Ratanakiri is located in Cambodia's far northeast bordered by Laos to the north, Vietnam to the east, Mondulkiri to the south, and Stung Treng to the west. This rural rugged province is a 70% ethnic minority, which is known as "Chunchiet". Ratanakiri was as recently as 2002 seriously off the beaten track but has since been "discovered" step by step.
Still, while you won't get any bragging rights for coming here, it's well worth the effort to do so, and once you get away from its capital Banlung you won't run into too many other tourists. So Ratanakiri is still a remote province in Northeastern Cambodia worth to visit. The word "Ratanakiri" itself is a derivative of two Cambodian words, which are combined to mean "place of gems and mountains." The word comes from the Sanskrit words Ratna (gem) and giri (mountain).
It's quite dusty capital, Banlung, is located in the central highlands of the province, approximately 365 miles (586 kilometers) from Phnom Penh, and reminds one of a wild western city, even if it's the wild east. Its wide red laterite roads are bordered by new, recently build houses replacing the older ones. The center of the town features a lively marked with all the needful things.
Lomphat is a small town in the southern plains, which was once the former capital of Ratanakiri. There are a few other small towns like Ta Veng and Voen Sai. The province is getting more and more popular for thousands of tourists every year. Especially for those, who seek close contact to originality, hidden roots of ethnic groups, and abundant wildlife. Therefore the Ecotourism abounds, due to lush wildlife and remote tribal villages. Most of the inhabitants of Ratanakiri are indigenous minorities.
Ethnic Cambodians make up only 10-20% of the country's total population. Remnants of an ancient volcano exist near to Banlung in the form of a crystal-clear lake that was formed after the active volcano went dormant. There are also a few ancient lava fields that testify to the fact that the area was quite lively at one time. Beautiful waterfalls, clear rivers winding through stretches of jungle, and rolling hills that meet mountains near the Vietnamese and Lao border provide a full agenda for nature lovers. Non-structured, low-impact, custom trips to outlying villages and natural areas can be organized (strictly by yourself or with help from a guesthouse).
There are a few foreigners living in Banlung you'll definitely meet while walking in the streets you can ask for actual tour offers, prices, etc (change spontaneously). You will soon realize that this area hasn't seen a lot of tourists in the past. If you will visit the hill tribe people in the further areas outside of Banlung, don't be surprised if they look appalled at you. They just haven't seen many, if any, foreigners.
Yeak Laom Volcano Lake: This beautiful place is not far from town and is great for a swim, picnic, or hike around the crater rim of the old volcano. Due to the lake's tremendous depth of 48 meters, its water is exceptionally clean and crystal clear. The lake is almost perfectly round and measures around 750 meters in diameter. It has a small informative local museum thrown in to boot. In 1995 the governor of Ratanakiri officially set aside a 5,000-hectare (12,350-acre) protected area, of which the lake is a part, and in 1996 got help from the International Development and Research Centre of Canada and the United Nations Development Program to develop an effective resource management program.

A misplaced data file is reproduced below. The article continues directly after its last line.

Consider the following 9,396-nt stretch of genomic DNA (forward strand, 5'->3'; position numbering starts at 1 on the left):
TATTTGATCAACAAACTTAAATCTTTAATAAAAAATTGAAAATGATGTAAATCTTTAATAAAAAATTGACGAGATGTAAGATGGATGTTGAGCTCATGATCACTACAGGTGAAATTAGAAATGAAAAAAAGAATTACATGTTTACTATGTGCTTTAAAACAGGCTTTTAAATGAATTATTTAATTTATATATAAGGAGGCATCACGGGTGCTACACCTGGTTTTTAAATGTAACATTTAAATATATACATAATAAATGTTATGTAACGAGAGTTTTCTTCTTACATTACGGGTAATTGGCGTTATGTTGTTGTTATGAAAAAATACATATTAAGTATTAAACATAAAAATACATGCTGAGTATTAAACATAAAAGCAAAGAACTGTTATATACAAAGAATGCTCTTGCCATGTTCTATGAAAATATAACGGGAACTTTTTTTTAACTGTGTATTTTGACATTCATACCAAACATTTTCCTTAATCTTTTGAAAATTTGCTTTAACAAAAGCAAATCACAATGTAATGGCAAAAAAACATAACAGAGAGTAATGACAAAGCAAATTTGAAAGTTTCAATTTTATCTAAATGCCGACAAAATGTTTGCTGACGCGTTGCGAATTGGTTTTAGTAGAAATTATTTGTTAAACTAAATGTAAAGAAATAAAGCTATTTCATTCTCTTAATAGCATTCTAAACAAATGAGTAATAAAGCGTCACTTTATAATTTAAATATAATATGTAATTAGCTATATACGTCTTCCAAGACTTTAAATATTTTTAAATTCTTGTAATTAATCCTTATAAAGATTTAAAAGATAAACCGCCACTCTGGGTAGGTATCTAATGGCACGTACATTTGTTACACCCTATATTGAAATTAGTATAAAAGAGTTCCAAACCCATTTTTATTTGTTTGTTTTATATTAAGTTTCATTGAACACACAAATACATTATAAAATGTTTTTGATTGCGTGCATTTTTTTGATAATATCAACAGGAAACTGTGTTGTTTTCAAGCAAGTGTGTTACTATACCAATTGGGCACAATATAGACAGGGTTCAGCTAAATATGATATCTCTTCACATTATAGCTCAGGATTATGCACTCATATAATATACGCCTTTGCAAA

This area represents Cambodia's finest attempt at preserving a site. Full-time rangers work to ensure the area is protected. They receive regular training and have put up signs throughout the area reminding people not too littler, wash clothes, or toilet in the lake. That's amazing for Cambodia. The main swimming and picnic area feature a nice wood deck that's great to use for a jump into the crystal clear water. Nearby, park rangers erected a couple of examples of hill tribe construction in the form of non politically correct bride and groom homes, where the man gets the elevated home (his status in the relationship) and the woman has the one nearer to the ground.
A few hundred meters down is the Cultural and Environmental Centre, which has information about area history and displays of local hill tribe tools and handiwork. They also sell some of the handicrafts made by the hill tribes: musical instruments, beaded belts, shirts, and hats. From the center, you can take a nature trail around the entire crater rim. King Sihanouk had a chalet built on the shores of the lake and used it during the 1960s. It was destroyed in the 1970 war between the Lon Nol government and Khmer Rouge guerrillas.
You can still see the remnants of this and also-indifferent spots around the lake-trenches that held gun emplacements during the fighting. The original inhabitants of the area are the Khmer Leu hill tribe people, who have always recognized the lake as a sacred place, home to the spirits of the land, water, and forest. Here those spirits interact with humans and, according to the local legend of Yeak Laom Lake, fabulous, spiritual aquatic beings reside here.
The surrounding forests of the area are also said to be the home of spirits and therefore can't be cut. This helps to explain why the hill tribe people took so strongly to the idea of protecting the area. It's very easy to get there - just go east from the Independence Monument circle 3 km to the Hill Tribe Monument circle (two indigenous figures) and go right for about 1,5 km to the entrance gate. The local hill tribe community connected to the lake get to collect an entrance fee, giving them a source of income and revenue for protecting their resource. It's US$1 per person and a few hundred riels for a motorcycle.